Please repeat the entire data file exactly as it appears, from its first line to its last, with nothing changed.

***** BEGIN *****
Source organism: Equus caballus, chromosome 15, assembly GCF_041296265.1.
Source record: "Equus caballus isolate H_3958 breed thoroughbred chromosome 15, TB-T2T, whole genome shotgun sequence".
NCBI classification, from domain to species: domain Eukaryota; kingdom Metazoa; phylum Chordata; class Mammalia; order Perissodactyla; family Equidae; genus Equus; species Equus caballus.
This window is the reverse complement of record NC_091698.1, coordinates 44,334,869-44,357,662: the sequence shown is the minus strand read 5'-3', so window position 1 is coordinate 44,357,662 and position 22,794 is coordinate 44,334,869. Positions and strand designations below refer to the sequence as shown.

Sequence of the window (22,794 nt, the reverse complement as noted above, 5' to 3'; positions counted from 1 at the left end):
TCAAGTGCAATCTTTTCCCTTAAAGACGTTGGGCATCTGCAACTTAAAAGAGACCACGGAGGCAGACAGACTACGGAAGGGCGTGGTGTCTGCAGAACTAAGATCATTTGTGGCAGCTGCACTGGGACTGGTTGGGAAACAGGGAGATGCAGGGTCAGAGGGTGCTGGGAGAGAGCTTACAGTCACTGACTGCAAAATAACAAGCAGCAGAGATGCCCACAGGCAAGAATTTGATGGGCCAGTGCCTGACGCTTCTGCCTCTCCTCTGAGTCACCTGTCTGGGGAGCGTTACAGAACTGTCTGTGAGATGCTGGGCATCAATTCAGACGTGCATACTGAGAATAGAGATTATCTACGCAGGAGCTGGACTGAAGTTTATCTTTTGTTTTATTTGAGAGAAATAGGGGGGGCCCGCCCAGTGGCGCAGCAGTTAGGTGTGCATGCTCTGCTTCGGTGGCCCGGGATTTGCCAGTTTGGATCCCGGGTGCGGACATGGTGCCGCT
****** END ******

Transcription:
Source organism: Equus caballus, chromosome 15, assembly GCF_041296265.1.
Source record: "Equus caballus isolate H_3958 breed thoroughbred chromosome 15, TB-T2T, whole genome shotgun sequence".
NCBI classification, from domain to species: domain Eukaryota; kingdom Metazoa; phylum Chordata; class Mammalia; order Perissodactyla; family Equidae; genus Equus; species Equus caballus.
This window is the reverse complement of record NC_091698.1, coordinates 44,334,869-44,357,662: the sequence shown is the minus strand read 5'-3', so window position 1 is coordinate 44,357,662 and position 22,794 is coordinate 44,334,869. Positions and strand designations below refer to the sequence as shown.

Sequence of the window (22,794 nt, the reverse complement as noted above, 5' to 3'; positions counted from 1 at the left end):
TCAAGTGCAATCTTTTCCCTTAAAGACGTTGGGCATCTGCAACTTAAAAGAGACCACGGAGGCAGACAGACTACGGAAGGGCGTGGTGTCTGCAGAACTAAGATCATTTGTGGCAGCTGCACTGGGACTGGTTGGGAAACAGGGAGATGCAGGGTCAGAGGGTGCTGGGAGAGAGCTTACAGTCACTGACTGCAAAATAACAAGCAGCAGAGATGCCCACAGGCAAGAATTTGATGGGCCAGTGCCTGACGCTTCTGCCTCTCCTCTGAGTCACCTGTCTGGGGAGCGTTACAGAACTGTCTGTGAGATGCTGGGCATCAATTCAGACGTGCATACTGAGAATAGAGATTATCTACGCAGGAGCTGGACTGAAGTTTATCTTTTGTTTTATTTGAGAGAAATAGGGGGGGCCCGCCCAGTGGCGCAGCAGTTAGGTGTGCATGCTCTGCTTCGGTGGCCCGGGATTTGCCAGTTTGGATCCCGGGTGCGGACATGGTGCCGCT